Summer storms


I brushed my teeth by candle light last night, weird shadows flickering against the walls.

I hung a flashlight on the shower curtain rod this morning, tried to see my makeup in the half-light of a cloudy pre-dawn morning and the swinging yellow of a flashlight bulb.

And I counted myself lucky not to have a basement.

They were calling for storms yesterday afternoon. I knew that, but the worst seemed to be passing north of us and I didn’t pay attention.

But I guess warnings flashed on the television screen and I’d eaten half a piece of peanut-butter and honey toast when our neighbor’s signature knock startled me. He wouldn’t come in, stood there on the porch in the hot sun and the heavy, thick air while the wind started to pick up, asked if we couldn’t move our car somewhere protected and maybe stay out of our kitchen, that tree there at the corner’s waiting to go.

We thanked him and promised to be careful but thought he was over-reacting. A young piano student ran up the walk and he shook his head, said terrible time for a piano lesson, headed home.

And while I started the lesson JJ looked up the warning. They were calling for winds up to 70 miles an hour, quarter-size hail. He called my sister home from the coffee shop, left to park the car in the city garage, hurried home to beat the rain.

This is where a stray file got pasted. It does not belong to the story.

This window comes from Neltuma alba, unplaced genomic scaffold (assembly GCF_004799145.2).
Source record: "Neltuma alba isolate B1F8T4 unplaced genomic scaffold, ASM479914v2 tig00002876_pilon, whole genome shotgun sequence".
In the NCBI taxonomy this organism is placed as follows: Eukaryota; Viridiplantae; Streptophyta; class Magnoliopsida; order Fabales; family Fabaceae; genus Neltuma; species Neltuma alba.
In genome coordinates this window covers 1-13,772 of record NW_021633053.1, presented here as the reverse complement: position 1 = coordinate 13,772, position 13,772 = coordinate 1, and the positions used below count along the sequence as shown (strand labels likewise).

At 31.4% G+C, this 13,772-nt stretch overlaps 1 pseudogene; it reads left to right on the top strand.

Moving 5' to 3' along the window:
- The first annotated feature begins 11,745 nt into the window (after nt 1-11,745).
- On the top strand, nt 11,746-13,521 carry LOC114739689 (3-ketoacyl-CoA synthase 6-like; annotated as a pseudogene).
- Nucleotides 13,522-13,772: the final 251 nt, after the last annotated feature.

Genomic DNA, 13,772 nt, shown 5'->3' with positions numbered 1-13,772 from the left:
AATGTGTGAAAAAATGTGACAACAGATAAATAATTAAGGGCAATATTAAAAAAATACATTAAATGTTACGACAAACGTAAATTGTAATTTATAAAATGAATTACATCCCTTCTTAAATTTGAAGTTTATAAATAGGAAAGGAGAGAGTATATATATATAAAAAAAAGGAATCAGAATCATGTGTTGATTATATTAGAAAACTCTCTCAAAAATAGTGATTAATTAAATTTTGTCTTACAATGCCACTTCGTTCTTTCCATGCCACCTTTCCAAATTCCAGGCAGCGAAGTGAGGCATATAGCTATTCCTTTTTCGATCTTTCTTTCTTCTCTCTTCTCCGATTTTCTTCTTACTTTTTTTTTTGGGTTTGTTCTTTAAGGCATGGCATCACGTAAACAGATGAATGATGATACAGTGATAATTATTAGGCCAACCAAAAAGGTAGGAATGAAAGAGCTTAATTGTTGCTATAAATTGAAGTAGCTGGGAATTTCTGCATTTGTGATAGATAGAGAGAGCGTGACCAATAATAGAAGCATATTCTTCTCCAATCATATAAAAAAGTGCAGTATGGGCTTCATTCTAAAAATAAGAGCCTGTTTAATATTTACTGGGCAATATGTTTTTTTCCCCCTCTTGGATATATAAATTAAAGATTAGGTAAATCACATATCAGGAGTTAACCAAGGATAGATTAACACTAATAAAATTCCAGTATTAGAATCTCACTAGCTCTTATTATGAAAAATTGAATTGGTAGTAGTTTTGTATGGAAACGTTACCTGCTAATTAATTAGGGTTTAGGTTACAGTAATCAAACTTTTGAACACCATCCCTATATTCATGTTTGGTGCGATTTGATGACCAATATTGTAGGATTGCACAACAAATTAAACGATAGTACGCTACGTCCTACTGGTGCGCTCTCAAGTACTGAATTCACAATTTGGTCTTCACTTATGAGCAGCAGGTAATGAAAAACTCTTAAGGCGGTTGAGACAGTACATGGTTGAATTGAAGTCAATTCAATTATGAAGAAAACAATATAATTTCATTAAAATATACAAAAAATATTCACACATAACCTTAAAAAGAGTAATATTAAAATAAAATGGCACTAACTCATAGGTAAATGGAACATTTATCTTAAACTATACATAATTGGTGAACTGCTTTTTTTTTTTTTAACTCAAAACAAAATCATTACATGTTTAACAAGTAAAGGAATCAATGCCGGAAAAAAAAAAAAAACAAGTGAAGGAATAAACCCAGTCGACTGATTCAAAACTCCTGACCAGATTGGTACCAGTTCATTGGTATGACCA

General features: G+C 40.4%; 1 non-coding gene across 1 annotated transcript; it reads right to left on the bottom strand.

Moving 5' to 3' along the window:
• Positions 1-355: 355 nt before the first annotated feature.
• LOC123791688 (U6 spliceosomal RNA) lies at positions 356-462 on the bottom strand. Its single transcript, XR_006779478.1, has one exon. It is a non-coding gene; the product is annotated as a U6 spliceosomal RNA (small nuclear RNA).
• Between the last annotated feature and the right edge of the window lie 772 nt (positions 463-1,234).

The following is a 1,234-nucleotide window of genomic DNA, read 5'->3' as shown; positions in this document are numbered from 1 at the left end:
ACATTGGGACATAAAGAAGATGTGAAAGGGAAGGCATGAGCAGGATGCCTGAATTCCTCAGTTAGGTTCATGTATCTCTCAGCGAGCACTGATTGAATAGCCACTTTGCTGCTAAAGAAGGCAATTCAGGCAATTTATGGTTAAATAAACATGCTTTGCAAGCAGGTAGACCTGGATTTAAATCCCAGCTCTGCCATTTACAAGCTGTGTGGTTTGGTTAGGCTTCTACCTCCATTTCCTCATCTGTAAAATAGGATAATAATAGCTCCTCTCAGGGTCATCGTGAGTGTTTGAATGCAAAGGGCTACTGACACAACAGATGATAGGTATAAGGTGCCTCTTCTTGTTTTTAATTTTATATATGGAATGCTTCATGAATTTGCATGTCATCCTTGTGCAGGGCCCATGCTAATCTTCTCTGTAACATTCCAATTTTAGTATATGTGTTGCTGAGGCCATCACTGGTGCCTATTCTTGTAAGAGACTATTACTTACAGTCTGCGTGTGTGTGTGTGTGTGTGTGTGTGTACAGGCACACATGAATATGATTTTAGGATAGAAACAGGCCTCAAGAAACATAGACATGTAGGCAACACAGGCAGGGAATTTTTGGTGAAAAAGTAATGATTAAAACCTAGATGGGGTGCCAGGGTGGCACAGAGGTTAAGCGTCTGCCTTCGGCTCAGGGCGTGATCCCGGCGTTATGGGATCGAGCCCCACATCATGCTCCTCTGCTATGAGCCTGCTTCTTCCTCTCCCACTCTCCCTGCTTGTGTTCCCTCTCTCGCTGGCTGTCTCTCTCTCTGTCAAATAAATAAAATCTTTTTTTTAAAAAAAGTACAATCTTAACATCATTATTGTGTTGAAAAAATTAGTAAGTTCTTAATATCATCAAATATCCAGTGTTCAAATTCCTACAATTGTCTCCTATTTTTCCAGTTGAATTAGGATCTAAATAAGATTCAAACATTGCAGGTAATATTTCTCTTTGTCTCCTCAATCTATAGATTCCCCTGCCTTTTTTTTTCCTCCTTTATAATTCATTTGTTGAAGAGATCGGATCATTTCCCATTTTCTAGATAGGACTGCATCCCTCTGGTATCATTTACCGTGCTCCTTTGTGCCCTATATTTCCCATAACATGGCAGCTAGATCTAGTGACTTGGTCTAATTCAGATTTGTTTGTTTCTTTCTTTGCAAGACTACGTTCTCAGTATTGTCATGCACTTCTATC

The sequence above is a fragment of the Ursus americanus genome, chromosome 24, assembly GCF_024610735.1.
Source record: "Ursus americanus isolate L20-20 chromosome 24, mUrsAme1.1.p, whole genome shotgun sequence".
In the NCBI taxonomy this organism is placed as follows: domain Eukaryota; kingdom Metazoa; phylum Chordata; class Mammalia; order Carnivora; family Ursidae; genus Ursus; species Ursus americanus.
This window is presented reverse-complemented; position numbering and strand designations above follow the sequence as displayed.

We didn’t get the wind or the hail, but we got rain – a month’s worth over the space of a few hours. Basements filled with feet of water in places and roads flooded beyond passing and creeks turned into raging rivers, overflowing banks and turning yards into ponds.

Lightening struck near us and the power went out all at once and we spent the evening in darkness, ferret noses twitching whenever we struck a match. And the rain still came.

I didn’t know the damage until I got to work, saw it in the exhaustion of the photographer who’s a firefighter by night. Firefighters pumped basements all night long. Photos poured in of water flowing down roads. The borough called a it a disaster. I wondered how long before the freezer lost it’s cool, the meat and fruit stored there spoiled.

Today I drive around town, looking for damage, for residents spreading belongings out to dry. They’re calling for scattered rain today and if it comes the flooding will start again. Business owners are crossing fingers, hoping to stay open all day.

Someone invites me down to see his basement, a stinking film of mud and sewage coats everything and I flee as quickly as I can. Another tells of seeing her pet rat swim through the basement.

We missed it all, in our house on higher ground.

And I’m awfully glad.

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